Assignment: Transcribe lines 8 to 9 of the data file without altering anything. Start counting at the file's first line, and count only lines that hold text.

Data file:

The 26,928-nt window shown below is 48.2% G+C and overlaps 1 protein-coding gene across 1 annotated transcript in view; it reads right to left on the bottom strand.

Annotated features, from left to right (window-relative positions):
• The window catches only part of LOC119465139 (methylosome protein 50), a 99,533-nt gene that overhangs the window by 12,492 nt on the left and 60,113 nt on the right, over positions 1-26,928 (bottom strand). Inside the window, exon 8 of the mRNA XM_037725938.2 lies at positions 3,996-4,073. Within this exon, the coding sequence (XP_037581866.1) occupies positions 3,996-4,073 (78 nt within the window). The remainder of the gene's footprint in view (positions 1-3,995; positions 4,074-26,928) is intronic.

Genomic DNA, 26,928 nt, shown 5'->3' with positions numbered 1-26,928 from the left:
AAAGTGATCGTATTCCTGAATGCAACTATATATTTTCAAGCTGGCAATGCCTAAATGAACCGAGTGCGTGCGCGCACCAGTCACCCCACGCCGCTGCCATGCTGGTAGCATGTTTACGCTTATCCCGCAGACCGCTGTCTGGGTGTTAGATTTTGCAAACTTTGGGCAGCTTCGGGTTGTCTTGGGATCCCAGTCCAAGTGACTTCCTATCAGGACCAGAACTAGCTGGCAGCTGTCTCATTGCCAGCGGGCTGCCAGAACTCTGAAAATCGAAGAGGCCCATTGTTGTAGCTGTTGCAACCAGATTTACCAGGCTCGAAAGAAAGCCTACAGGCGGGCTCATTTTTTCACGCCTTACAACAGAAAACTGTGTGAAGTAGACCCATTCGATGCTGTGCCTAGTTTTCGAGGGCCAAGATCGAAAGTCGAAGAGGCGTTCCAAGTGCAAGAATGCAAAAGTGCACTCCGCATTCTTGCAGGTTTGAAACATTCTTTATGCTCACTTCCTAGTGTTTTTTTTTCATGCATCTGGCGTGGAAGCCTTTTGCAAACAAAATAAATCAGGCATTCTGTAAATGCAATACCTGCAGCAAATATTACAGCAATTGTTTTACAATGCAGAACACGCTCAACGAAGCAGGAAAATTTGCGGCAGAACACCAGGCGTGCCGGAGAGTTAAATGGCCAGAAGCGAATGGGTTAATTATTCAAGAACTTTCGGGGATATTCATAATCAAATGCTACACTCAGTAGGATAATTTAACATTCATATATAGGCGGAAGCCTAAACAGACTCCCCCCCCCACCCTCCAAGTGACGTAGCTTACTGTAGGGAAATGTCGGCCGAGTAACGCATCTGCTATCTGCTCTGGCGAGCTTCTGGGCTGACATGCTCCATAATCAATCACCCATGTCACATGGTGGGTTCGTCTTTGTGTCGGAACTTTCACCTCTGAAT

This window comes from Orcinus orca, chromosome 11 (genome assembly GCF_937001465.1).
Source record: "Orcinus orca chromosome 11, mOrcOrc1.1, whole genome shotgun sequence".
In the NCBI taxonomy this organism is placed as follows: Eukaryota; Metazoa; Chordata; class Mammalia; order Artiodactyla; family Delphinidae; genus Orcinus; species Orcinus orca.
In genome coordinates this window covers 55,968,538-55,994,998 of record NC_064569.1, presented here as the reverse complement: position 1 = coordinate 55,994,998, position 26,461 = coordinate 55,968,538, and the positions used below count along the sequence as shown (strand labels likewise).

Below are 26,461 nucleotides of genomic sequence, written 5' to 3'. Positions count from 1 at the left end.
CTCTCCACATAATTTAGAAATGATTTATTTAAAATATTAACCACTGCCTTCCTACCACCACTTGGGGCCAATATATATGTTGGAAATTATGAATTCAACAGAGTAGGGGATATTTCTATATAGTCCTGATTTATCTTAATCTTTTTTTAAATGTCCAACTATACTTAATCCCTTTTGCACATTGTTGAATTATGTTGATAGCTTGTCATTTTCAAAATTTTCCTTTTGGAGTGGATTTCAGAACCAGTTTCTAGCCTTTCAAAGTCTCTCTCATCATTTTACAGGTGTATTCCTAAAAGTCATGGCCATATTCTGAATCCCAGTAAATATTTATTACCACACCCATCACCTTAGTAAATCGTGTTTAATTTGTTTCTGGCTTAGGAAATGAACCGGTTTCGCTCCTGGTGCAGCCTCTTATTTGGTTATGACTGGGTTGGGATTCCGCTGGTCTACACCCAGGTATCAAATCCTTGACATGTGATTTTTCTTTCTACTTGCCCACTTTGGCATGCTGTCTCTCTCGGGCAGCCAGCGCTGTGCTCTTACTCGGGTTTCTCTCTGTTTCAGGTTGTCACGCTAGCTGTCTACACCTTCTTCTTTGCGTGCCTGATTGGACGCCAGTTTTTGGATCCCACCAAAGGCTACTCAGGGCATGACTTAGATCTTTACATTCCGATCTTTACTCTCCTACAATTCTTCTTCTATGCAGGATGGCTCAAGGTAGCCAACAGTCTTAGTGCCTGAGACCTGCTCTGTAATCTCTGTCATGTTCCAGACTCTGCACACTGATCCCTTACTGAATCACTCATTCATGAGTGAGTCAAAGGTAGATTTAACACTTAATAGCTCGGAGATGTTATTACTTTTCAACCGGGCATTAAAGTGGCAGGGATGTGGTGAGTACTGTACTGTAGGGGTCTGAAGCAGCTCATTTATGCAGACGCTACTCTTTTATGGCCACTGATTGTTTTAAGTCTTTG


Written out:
In the NCBI taxonomy this organism is placed as follows: Eukaryota; Metazoa; Chordata; class Mammalia; order Artiodactyla; family Delphinidae; genus Orcinus; species Orcinus orca.
In genome coordinates this window covers 55,968,538-55,994,998 of record NC_064569.1, presented here as the reverse complement: position 1 = coordinate 55,994,998, position 26,461 = coordinate 55,968,538, and the positions used below count along the sequence as shown (strand labels likewise).